A symbol is an object or place used to represent an abstract idea or quality. In the novel The Great Gatsby by F. Scott Fitzgerald there are many such symbols. F. Scott Fitzgerald incorporates each symbol into the plot and structure of the novel. His use of symbolism helps give the reader a better meaning and understanding of the story. The themes of The Great Gatsby are revealed through its use of symbols. Among the most important of the many symbols used in the novel are the green light, the contrast between East Egg and the West Egg, the valley of ashes, and the giant oculist sign.
The green light lights up across the bay from Gatsby’s place. This light burned at the end of Daisy Buchanan’s dock. For Gatsby, this green light symbolized the ‘go-ahead’; sign. Green was the symbol for promise, hope, and renewal. Gatsby’s dream in life was to be with Daisy. The green light on the other side of the bay that Gatsby saw gave him an unyielding hope that his dream would be realized. At the end of the first chapter Gatsby was seen stretching his arms toward the green light appearing as to be worshipping it. Gatsby saw his dream or goal and never gave up.
He remained loyal to his quest until death at the end of the novel. Gatsby moved into the mansion across the bay to be near Daisy. The green light symbolized that Gatsby had a hope of winning Daisy. Gatsby asked Daisy to tell Tom that she loved him, but this was too much to ask of her. Daisy told Gatsby that he asked too much and she could not leave Tom. At the end of the novel the green light was no longer a sacred symbol of hope or promise but just a light at the end of the Buchanan’s dock. The contrast between East Egg and West Egg are represented through the dissimilarities of the lifestyles and attitudes of society.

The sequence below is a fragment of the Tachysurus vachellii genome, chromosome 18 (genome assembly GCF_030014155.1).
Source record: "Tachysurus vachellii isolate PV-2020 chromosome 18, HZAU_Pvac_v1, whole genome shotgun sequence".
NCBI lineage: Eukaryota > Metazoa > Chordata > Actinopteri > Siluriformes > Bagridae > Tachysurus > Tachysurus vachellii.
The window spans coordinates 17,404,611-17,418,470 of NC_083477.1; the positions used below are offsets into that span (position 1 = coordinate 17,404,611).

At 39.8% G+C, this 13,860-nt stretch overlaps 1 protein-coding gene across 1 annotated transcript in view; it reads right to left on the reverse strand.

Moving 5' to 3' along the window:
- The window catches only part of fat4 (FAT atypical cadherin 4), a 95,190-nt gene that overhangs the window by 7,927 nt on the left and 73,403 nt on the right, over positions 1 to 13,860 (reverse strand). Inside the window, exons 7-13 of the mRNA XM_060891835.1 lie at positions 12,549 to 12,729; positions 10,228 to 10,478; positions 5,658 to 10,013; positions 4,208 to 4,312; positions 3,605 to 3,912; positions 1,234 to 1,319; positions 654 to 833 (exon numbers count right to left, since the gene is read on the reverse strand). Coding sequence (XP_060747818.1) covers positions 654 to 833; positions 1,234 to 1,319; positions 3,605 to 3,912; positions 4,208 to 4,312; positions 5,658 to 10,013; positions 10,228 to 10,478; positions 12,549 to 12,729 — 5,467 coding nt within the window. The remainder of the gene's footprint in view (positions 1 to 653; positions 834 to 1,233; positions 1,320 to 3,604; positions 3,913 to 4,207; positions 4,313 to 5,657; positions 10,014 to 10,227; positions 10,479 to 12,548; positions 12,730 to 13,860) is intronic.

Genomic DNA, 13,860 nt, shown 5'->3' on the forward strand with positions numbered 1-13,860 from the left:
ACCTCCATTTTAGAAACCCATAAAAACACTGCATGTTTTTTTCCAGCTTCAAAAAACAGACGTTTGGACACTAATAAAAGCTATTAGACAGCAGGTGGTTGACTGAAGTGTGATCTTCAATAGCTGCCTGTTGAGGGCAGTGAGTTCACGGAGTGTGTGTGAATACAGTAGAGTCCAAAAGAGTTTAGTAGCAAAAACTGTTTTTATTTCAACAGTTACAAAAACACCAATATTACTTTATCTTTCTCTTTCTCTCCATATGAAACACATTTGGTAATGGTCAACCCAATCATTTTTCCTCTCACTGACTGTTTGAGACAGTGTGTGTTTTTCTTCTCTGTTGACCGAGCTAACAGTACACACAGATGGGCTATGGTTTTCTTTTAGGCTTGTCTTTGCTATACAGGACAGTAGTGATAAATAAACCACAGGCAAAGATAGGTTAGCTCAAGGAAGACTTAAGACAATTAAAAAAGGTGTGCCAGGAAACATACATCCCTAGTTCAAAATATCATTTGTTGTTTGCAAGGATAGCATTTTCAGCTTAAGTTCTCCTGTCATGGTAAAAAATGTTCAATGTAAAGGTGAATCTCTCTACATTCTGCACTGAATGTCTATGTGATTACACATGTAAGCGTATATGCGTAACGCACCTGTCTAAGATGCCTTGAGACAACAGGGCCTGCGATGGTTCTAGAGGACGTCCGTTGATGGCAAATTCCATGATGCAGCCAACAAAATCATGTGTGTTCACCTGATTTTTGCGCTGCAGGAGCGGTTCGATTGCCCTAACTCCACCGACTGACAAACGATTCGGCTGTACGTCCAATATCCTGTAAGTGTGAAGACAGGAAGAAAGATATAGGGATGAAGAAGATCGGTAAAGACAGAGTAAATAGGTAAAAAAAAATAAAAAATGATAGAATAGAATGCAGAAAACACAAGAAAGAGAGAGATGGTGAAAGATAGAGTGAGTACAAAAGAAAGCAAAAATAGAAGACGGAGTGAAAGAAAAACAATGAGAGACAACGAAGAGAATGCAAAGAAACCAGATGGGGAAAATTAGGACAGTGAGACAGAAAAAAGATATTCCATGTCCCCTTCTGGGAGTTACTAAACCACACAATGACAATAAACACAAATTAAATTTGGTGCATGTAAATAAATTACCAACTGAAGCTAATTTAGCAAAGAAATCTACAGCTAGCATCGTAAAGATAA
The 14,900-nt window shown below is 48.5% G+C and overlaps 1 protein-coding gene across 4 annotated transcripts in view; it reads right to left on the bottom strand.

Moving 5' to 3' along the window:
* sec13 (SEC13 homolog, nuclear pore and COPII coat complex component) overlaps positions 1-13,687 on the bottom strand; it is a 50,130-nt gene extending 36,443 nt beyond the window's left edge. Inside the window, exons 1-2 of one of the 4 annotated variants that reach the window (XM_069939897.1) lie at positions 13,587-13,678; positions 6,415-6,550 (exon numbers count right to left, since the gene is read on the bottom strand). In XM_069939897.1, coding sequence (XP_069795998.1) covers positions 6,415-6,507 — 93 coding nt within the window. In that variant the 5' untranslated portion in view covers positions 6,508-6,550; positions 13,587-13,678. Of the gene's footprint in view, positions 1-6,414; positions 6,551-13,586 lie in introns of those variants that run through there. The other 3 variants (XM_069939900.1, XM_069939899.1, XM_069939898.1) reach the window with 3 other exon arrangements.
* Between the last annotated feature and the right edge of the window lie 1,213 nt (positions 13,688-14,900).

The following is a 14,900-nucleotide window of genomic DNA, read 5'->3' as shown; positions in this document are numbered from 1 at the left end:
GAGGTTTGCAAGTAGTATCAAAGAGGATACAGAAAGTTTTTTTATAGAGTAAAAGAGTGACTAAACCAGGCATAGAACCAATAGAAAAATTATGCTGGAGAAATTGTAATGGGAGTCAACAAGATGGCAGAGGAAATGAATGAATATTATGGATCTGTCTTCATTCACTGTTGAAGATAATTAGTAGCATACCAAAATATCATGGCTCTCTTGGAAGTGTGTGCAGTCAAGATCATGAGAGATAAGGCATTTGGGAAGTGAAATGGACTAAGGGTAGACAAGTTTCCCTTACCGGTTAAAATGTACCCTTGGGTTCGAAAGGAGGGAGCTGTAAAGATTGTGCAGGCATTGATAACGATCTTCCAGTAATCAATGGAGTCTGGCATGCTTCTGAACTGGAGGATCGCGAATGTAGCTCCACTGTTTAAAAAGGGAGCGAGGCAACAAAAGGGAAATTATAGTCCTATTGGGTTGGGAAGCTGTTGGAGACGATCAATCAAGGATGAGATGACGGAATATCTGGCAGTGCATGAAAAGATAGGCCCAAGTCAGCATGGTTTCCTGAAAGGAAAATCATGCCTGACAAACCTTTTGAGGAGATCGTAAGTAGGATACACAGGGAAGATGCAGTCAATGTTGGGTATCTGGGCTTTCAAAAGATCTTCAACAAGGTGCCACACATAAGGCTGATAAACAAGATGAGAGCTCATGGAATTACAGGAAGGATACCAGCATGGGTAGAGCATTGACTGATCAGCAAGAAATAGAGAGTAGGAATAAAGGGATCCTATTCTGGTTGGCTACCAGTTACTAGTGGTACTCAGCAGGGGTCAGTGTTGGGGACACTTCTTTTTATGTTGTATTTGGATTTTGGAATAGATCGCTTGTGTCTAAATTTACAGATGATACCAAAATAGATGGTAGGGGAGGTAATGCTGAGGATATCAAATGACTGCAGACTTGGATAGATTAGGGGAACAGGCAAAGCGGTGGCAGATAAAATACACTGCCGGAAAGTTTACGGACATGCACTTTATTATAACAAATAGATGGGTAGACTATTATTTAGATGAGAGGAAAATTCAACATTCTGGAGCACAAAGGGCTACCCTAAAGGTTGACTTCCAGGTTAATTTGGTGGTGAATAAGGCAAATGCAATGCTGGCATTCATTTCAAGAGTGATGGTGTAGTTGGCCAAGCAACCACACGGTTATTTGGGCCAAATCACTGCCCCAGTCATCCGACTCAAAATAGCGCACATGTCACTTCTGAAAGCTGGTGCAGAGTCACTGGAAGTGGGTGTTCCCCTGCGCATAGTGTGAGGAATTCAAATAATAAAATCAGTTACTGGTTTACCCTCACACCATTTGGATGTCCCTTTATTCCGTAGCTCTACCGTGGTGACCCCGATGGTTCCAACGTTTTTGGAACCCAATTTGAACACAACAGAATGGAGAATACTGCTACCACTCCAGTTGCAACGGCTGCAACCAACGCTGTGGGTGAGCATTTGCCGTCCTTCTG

The west represents the idealistic viewpoints and the simplicity of life. The east represents the corruption of the wealth and the extravagant wastefulness of society. Tom, Daisy, and Jordan all live in East Egg. They represent the established rich. Gatsby, and Nick live in West Egg. They represent the nouveaux rich. The established rich spend their money without caring about a thing. An example of this is when Tom Buchanan rented out a hotel room just so he could drink on a hot day with his friends in the city.
Another example of their lack of morals or lack of caring is when Jordan is driving with Nick and Jordan said that everyone should watch out for her. The West Egg represents the vulgarity of society. An example of this is Gatsby’s enormous parties that he throws every two weeks. Most people that lived in the west had to work for a living. Tom Buchanan saw them as socially inferior to himself. He believed that he is better than everyone else is. Gatsby was not born rich so he had live in West Egg. He was looked down upon by Tom.
This is why Tom saw Gatsby as no threat to him and Daisy. The valley of ashes symbolized the desolation of life. This area is where all the business failures ended up. The valley of ashes was located at the crossroads of Long Island and New York City. It represented the modern world and the barren wasteland created by industry. George Wilson’s garage is located here. He receives little business and is always covered in dust from the ash heaps. The valley of ashes is important because it helps distinguish between the classes in the novel.
There are the established rich that live in East Egg, the newly rich that live in West Egg, and the poor that live in the valley of ashes. The valley of ashes symbolizes the poor and unfortunate part of society. The giant oculist sign of T. J. Eckleburg is located in the valley of ashes. The eyes of the oculist sign are symbolic in that they overlook nothing. The unblinking eyes see everything that happens. George Wilson identifies these eyes as god. When Wilson finally realizes Myrtle is having an affair he says that he may not see everything, but god does.
When he says god he means the eyes of T. J. Eckleburg. God also sees who killed his wife. In the end not even Gatsby is unable to outrun them. The eyes of T. J. Eckleburg are symbolic in that they represent an all knowing power. Each of the symbols are significant to all the elements of the story. They each are appropriate and aid in the story as a whole. The symbols allow greater significance to the novel. They also allow greater meaning and understanding of the story. All of these symbols play an important role in the plot and structure of the novel.